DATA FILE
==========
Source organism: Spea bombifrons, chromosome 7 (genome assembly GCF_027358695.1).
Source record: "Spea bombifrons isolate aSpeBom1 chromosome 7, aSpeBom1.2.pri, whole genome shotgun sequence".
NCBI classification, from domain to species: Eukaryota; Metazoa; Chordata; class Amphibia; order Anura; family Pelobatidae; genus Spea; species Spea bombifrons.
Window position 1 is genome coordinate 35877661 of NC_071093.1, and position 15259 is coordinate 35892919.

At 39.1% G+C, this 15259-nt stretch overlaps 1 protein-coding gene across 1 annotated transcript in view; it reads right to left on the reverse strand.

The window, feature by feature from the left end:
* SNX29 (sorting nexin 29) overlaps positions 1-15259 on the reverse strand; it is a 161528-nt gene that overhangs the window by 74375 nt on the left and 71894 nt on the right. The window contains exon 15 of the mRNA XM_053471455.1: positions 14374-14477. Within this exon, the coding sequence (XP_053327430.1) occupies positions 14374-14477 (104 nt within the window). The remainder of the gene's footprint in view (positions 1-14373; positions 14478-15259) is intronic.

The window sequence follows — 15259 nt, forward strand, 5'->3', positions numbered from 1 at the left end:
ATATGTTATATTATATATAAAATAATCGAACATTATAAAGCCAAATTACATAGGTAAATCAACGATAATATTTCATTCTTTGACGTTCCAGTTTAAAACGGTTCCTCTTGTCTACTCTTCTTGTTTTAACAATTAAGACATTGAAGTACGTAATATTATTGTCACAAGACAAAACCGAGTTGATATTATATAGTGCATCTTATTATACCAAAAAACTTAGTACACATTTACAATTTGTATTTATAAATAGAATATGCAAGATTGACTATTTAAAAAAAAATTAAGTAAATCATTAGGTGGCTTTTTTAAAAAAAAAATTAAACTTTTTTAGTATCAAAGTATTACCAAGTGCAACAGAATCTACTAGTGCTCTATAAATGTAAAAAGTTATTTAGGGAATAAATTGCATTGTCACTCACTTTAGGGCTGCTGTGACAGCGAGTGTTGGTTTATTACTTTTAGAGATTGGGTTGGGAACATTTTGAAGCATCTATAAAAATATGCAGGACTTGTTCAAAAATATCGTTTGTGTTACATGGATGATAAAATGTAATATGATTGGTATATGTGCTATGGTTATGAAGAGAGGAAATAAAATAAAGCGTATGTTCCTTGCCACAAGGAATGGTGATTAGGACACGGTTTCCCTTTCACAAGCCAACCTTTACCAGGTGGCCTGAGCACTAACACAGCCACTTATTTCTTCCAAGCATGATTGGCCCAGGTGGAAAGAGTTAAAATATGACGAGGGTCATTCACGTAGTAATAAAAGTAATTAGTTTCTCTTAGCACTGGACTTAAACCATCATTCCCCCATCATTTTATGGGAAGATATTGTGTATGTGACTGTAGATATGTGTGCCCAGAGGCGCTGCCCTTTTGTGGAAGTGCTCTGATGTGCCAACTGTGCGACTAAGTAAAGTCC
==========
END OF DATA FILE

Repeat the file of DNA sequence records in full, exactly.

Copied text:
Source organism: Spea bombifrons, chromosome 7 (genome assembly GCF_027358695.1).
Source record: "Spea bombifrons isolate aSpeBom1 chromosome 7, aSpeBom1.2.pri, whole genome shotgun sequence".
NCBI classification, from domain to species: Eukaryota; Metazoa; Chordata; class Amphibia; order Anura; family Pelobatidae; genus Spea; species Spea bombifrons.
Window position 1 is genome coordinate 35877661 of NC_071093.1, and position 15259 is coordinate 35892919.

At 39.1% G+C, this 15259-nt stretch overlaps 1 protein-coding gene across 1 annotated transcript in view; it reads right to left on the reverse strand.

The window, feature by feature from the left end:
* SNX29 (sorting nexin 29) overlaps positions 1-15259 on the reverse strand; it is a 161528-nt gene that overhangs the window by 74375 nt on the left and 71894 nt on the right. The window contains exon 15 of the mRNA XM_053471455.1: positions 14374-14477. Within this exon, the coding sequence (XP_053327430.1) occupies positions 14374-14477 (104 nt within the window). The remainder of the gene's footprint in view (positions 1-14373; positions 14478-15259) is intronic.

The window sequence follows — 15259 nt, forward strand, 5'->3', positions numbered from 1 at the left end:
ATATGTTATATTATATATAAAATAATCGAACATTATAAAGCCAAATTACATAGGTAAATCAACGATAATATTTCATTCTTTGACGTTCCAGTTTAAAACGGTTCCTCTTGTCTACTCTTCTTGTTTTAACAATTAAGACATTGAAGTACGTAATATTATTGTCACAAGACAAAACCGAGTTGATATTATATAGTGCATCTTATTATACCAAAAAACTTAGTACACATTTACAATTTGTATTTATAAATAGAATATGCAAGATTGACTATTTAAAAAAAAATTAAGTAAATCATTAGGTGGCTTTTTTAAAAAAAAAATTAAACTTTTTTAGTATCAAAGTATTACCAAGTGCAACAGAATCTACTAGTGCTCTATAAATGTAAAAAGTTATTTAGGGAATAAATTGCATTGTCACTCACTTTAGGGCTGCTGTGACAGCGAGTGTTGGTTTATTACTTTTAGAGATTGGGTTGGGAACATTTTGAAGCATCTATAAAAATATGCAGGACTTGTTCAAAAATATCGTTTGTGTTACATGGATGATAAAATGTAATATGATTGGTATATGTGCTATGGTTATGAAGAGAGGAAATAAAATAAAGCGTATGTTCCTTGCCACAAGGAATGGTGATTAGGACACGGTTTCCCTTTCACAAGCCAACCTTTACCAGGTGGCCTGAGCACTAACACAGCCACTTATTTCTTCCAAGCATGATTGGCCCAGGTGGAAAGAGTTAAAATATGACGAGGGTCATTCACGTAGTAATAAAAGTAATTAGTTTCTCTTAGCACTGGACTTAAACCATCATTCCCCCATCATTTTATGGGAAGATATTGTGTATGTGACTGTAGATATGTGTGCCCAGAGGCGCTGCCCTTTTGTGGAAGTGCTCTGATGTGCCAACTGTGCGACTAAGTAAAGTCC